16 July 2019


Every one of the last five years there is a peck, peck, peck against the metal of the pizza oven. 

Pizza Oven Bird pecks the holes in the chimney for an energetic dust bath. Either that, or to take revenge on the rival he thinks he sees reflected back.

Like some strange musical instrument, the noise reverberates. The bird grounds itself in ash, rubbing its itches.

Animals like sand or dust baths; dogs, cats, elephants, peacocks, horses and pigs. Bathing gets rid of parasites, but this little bird is addicted.

Pizza Oven Bird (or POB) can peck-n-bathe for over an hour.  


I thought it was a Southern Whiteface or Yellow-rumped Thornbill. 

I wasn’t sure because the bird flies off when I’m in sight range. Even opening a window makes the little rat buzz away. 

 He has guts.

Despite binoculars, prescription glasses, a zoom lens and wasted time in stealth mode sneaking to see it, this itsy-bitsy bird is elusive. It has outwitted me.

The bird hides behind oven bricks, refusing to show while I stage a stakeout. Setting up the camera and leaving it to film, the only thing captured is three lazy bees and a large blowfly. 

Hearing Pizza Oven Bird pinging away is annoying. My media player has 320 hours of music to drown out the noise. Even when blaring, it’s easy to notice the heavy-metal bath-loving mite in between songs. 

Watering the garden weeks ago, a grey blob flew past my ear. Without noticing me, it started picking at the chimney. 

I flinched and it flew, but not before I had seen its Santa Claus eyebrows and impressive handlebar moustache. Running back to the house, I hit the bird books for an ID. 

Not rare, very common, it is a White-browed Scrubwren. 

Michael Morcombes  Field Guide to Australian Birds suggests the White-browed is one of the most: common small birds; only its rather secretive habits and preference for dense cover keep it from being more widely recognised...Always alert, scrubwrens usually give their harsh, scolding, chattering...alarm calls before they are sighted.

Hearing the Scrubwren cry out 20 chur-weep sounds, I crept to the garden and caught it preening. A fortnight later I got a blink and you miss it grab of the same one on the oven

So, how do I know it is the same bird?

I know the sound of his abuse, but these Scrubwrens also have only 1 dominant male and female in 1 big territory. His home zone can be a 5 km circuit of scrub. The cliff besides our house is steep, so steep that scrubby bushes are plentiful. This is the head honcho of his family group, and he'll live for 15 long years. 

He will beat up any other male that comes into his space. Ive even seen him beating up a Superb Fairy Wren. This guy attacks all comers, even those as big as I am. He squawks at kangaroos and all other non-meating-eating birds if theyre near him. He is a bit reticent to admonish Magpies and Kookaburras in plain sight, so hides in a bush and squawks abuse from safety.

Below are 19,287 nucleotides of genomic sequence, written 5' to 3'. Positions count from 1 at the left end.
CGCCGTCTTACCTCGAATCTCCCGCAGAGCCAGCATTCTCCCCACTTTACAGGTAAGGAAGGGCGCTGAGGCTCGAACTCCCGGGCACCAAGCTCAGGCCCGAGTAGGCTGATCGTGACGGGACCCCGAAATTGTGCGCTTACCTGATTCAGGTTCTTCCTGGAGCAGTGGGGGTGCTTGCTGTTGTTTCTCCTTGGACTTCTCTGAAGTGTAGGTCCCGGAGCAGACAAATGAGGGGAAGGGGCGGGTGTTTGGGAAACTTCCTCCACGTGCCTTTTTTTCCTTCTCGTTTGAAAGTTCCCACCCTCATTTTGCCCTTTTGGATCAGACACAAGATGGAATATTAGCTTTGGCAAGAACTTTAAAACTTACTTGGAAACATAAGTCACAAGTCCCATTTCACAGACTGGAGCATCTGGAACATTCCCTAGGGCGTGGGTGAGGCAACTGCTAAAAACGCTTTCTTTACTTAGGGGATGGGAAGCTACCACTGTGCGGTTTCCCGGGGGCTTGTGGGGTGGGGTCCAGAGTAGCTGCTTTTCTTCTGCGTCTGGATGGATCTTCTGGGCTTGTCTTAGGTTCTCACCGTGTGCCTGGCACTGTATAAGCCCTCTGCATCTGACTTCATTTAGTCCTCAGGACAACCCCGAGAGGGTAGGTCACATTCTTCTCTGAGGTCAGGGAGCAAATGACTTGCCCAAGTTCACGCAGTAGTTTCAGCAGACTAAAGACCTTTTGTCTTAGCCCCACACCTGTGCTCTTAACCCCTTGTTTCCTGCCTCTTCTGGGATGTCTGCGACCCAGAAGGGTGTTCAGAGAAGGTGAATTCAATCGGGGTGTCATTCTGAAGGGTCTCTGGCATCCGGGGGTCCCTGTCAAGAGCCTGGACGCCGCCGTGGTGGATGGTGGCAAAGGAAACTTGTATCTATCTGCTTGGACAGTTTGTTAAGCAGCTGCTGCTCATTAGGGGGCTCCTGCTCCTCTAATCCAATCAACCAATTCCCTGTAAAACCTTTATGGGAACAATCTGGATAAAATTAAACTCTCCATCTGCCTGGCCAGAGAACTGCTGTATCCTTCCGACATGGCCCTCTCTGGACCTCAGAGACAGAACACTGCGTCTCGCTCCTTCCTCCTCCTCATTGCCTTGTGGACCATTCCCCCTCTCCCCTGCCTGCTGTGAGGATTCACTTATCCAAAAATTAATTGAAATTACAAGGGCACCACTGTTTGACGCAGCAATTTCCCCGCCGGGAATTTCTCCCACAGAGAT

When winter began last June, we lit our fire. Putting a new bucket full of ashes outside to cool, there was a familiar ding-ding-ding. I managed the odd blurred photo of the speedster; filming it flying at the soot bucket as if it was the enemy.

We don’t leave the bucket out much as it makes some birds go gaga fighting, biting and Kung-fu kicking their reflection, particularly if they are the main man. When it isn’t there, birds peck windows or our stainless steel BBQ. 

Watching POB beat itself up at dusk, two White-plumed Honeyeaters swooped down and attacked. Rolling the wren, they pecked and stomped the wee bird for making such a racket.

Rushing outside to shoo the Honeyeaters, I found the wren  roughed up, lying on his side. 

Thinking it was dying, I picked him up. All of 4 grams, it seemed weightless. About to drip feed it water, the wren came to. Terrorised by a giant that had him in her hot little hand, the rascal bit me before flying away. Once landing, he tweeted abuse from the hop bushes.

 Thats the moment I fell in love with this 11 cm long angry bird.

Sometimes I glimpse POB hiding under a cycad, or glaring from the Wonga Vine. Mostly, I just hear scolding. My family call it a little shit, but I like seeing the little twit.

How couldn’t I love this ugly bird? 

It is more spirited than a flock of other birds put together.

It has an incredible love/hate relationship with itself, and doesn’t even know about it.
Sipping coffee in the lounge room this morning, I look to see if birds are bathing in the icy weather.  Smoke appears to be rising. An ash cloud explodes from the bucket. POB the stealthy, over-cautious bucket-biting wren emerges and flaps away, leaving a trail of grey as he goes.  

Almost pee my pants laughing. The still shiny bucket was out last night in sub zero temperatures, so no burn, but a bird never went inside before. That guy loves a dust bath, though it may have fallen too deep today.

The White-browed Scrubwren hates me with an intensity; 
I can’t help admiring it anyway. 

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